The coronavirus and ongoing racial tensions are sending clergy stress levels skyrocketing, ministers and health experts say.
“I do struggle with anxiety and something like the COVID-19 pandemic exacerbates that,” said Emily Holladay, the pastor at Village Baptist Church in Bowie, Maryland.
It’s why the Campbell University Ministers’ Health Summit couldn’t be better timed, she said.
The free summit – virtual this year due to pandemic restrictions – runs June 4-5 and offers expert-led sessions on financial, mental, physical and spiritual health.
Holladay said her need for wellness has significantly increased since George Floyd died at the hands of Minneapolis police on May 25, sparking public protests in cities across the nation.
“I see these things happening and it strikes me to the core wishing there was something I could do to fix it,” said Holladay, whose congregation is racially diverse.
‘Look for ways to care for your pastors’
Summit organizers are keenly aware of the extra stress clergy are experiencing today, said Brian Foreman, executive director of the Center for Church and Community at Campbell University.
The pandemic alone has been enough to push ministers to exhaustion, he said. “In this quarantine life, clergy are busier than ever. They are suddenly becoming video producers and finding new ways to connect with their congregation and staying in touch with their staff.”
Now they are also dealing with pressures to return to in-person worship services while social media has become more vitriolic and divisive than ever, he added.
“This convergence of things happening all at once is overwhelming. And it being an election year, everything is heightened anyway.”
These factors make it more important than ever for ministers to address their emotional, physical and spiritual health, said Matt Bloom, keynote speaker of the summit and author of Flourishing in Ministry: How to Cultivate Clergy Well-Being.
The pandemic and ongoing racial tensions underscore the importance of taking time away from ministry to engage in enjoyable and enriching activities, said Bloom, an associate professor at the University of Notre Dame and principle investigator of its Wellbeing at Work program.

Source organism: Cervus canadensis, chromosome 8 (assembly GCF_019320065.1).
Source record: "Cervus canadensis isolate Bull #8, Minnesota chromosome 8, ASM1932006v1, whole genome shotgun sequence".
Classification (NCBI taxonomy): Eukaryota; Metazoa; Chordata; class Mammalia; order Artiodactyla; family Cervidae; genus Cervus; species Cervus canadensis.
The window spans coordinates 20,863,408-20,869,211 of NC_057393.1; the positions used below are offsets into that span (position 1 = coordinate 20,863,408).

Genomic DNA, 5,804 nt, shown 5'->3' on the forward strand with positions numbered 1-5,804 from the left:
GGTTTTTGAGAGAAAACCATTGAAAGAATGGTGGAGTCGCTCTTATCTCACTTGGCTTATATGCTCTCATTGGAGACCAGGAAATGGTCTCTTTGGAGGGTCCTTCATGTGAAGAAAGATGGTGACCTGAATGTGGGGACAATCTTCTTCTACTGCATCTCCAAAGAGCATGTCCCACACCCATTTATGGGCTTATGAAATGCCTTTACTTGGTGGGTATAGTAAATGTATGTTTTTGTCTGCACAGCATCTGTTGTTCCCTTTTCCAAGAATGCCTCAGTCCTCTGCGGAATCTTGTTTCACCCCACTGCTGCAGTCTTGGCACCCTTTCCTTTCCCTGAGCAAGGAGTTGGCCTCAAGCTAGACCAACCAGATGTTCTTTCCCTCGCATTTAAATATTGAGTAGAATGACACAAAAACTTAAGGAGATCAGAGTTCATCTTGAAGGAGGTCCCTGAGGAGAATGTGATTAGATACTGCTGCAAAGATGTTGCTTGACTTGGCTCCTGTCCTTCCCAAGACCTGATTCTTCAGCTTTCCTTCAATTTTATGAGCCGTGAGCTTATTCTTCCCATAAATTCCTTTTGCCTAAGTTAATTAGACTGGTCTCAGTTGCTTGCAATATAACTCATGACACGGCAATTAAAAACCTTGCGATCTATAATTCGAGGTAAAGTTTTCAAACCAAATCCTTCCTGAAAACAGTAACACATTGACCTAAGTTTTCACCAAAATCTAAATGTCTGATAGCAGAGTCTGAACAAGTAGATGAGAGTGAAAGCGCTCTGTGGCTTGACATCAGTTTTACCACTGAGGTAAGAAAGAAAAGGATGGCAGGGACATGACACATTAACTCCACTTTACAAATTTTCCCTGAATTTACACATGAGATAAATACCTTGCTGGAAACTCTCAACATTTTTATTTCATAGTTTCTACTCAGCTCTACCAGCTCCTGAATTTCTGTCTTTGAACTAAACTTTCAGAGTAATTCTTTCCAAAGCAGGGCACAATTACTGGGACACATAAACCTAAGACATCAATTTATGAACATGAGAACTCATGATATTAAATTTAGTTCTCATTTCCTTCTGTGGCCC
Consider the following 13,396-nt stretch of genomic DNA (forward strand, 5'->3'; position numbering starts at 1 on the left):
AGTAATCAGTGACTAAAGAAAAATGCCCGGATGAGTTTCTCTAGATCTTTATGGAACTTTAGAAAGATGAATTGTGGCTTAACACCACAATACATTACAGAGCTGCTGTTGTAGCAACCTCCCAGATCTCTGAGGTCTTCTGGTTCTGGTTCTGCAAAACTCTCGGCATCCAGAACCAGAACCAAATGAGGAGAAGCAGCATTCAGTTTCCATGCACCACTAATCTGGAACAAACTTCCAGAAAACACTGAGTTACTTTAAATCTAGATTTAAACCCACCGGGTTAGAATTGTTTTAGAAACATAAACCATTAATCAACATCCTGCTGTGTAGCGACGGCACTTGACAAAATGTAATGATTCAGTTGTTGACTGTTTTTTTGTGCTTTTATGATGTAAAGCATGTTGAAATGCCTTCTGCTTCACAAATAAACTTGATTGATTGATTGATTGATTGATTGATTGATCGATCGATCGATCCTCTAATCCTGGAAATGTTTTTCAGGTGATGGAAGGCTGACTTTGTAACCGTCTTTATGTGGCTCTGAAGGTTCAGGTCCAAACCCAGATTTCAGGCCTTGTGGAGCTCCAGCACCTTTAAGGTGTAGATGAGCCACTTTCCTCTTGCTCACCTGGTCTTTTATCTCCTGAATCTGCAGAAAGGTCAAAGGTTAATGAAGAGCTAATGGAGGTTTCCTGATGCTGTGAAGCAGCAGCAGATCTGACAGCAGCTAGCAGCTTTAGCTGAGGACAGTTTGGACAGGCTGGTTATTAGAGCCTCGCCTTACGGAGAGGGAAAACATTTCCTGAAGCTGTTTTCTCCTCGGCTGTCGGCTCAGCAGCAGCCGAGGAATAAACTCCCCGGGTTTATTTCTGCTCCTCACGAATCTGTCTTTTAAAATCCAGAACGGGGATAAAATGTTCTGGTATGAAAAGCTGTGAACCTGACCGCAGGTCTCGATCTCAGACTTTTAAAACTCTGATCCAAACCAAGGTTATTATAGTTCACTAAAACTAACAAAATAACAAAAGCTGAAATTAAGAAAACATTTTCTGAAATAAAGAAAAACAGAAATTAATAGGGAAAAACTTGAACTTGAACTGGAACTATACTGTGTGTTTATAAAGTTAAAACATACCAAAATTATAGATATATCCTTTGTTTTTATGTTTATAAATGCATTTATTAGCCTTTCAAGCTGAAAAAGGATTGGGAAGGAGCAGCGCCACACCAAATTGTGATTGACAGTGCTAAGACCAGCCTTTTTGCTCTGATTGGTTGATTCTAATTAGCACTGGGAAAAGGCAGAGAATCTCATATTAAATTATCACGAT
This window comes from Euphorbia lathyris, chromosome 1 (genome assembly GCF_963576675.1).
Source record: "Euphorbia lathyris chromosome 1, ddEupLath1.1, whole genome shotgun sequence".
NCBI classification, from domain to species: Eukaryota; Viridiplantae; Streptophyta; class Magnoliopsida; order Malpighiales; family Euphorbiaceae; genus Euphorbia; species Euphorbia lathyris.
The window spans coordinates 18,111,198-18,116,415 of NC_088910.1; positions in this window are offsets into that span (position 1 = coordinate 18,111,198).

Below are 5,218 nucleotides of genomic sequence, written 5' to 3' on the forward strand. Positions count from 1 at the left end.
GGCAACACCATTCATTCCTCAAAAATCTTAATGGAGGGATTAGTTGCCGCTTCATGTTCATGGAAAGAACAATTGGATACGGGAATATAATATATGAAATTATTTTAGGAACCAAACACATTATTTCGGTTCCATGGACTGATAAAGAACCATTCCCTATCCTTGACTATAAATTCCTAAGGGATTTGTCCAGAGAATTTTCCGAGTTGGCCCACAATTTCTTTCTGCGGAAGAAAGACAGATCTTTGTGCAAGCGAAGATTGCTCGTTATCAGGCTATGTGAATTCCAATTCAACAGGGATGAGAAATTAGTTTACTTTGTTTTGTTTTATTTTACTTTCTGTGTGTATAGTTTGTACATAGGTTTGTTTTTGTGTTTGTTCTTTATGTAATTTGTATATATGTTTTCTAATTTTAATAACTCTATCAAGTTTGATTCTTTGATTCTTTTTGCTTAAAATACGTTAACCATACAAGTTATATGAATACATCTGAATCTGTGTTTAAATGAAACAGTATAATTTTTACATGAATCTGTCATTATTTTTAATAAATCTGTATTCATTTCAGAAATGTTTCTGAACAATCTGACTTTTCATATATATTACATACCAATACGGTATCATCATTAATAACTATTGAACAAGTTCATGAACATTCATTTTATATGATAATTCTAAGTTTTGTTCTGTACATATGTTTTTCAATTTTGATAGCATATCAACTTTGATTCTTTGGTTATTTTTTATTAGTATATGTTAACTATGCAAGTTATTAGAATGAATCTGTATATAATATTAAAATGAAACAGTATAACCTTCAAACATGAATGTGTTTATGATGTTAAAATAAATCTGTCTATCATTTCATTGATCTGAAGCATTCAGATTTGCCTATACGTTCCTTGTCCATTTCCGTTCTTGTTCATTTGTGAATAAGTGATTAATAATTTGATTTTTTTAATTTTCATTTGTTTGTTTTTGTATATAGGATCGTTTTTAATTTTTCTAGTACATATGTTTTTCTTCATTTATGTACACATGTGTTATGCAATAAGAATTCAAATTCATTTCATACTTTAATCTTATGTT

“That’s hard to do in normal ministry life, and it’s harder to do now,” he said.
But failure to do so, he stressed, may contribute to the deterioration of spiritual, mental and physical health, which in turn can lead to burnout.
Bloom said he also urges congregations to be part of the solution.
“As your pastors are looking for ways to care for you, please look for ways to care for your pastors.”
‘You can’t pour from an empty cup’
A major obstacle to clergy wellbeing is a lack of self-awareness about these issues, said Howard-John Wesley, senior pastor of Alfred Street Baptist Church in Alexandria, Virginia, and leader of the summit’s spiritual health breakouts.
“We are on the front lines of helping heal people spiritually and bringing them closer to Christ but ignore our own spirituality.”
Wesley said it took him 20 years in ministry to learn that physical and emotional exhaustion were contributing to his spiritual decline.
Symptoms included stale preaching and a prayer and devotion life focused exclusively on the needs of others. His pastoral interactions suffered, his diet “was terrible” and “I was drinking more than ever.”
He also had stopped exercising.
“I wasn’t feeding myself, spiritually,” he said. “I felt distant from the Lord. I was burned out.”
His spiritual life began to turn around with an evaluation of his prayer and devotional life and a three-month sabbatical.
Now, he recommends ministers make self-care a regimented part of their ministries. That includes building down time into weekly schedules and not listening to voices – including one’s own – that suggest doing so is selfish.
Otherwise, clergy eventually will be of little use to anyone.
“You can’t pour from an empty cup,” Wesley said.
‘Allow a lot of grace for yourself’
Holladay recommends pastors tap into outside sources of help to combat stress.
Those may include coaching, therapy, spiritual direction and participation in ministry cohorts, such as the one Holladay attends through Baptist Women in Ministry.
“They are tools in my toolbox,” she said. “Each one performs a different function.”
Another tool has been transparency with her congregation.
“Very early in the pandemic I preached a sermon in which I said these words, ‘I have anxiety,’” Holladay said. “I’ve since had people come up to me and say they felt the same way or their children needed to hear that message.”
It’s also important that ministers go easy on themselves during especially stressful periods, she added.
“You have to recognize that in this time you have to allow a lot of grace for yourself.”
The Campbell University Ministers Health Summit is a collaboration of the university’s Divinity School, Public Health program and Center for Church and Community.
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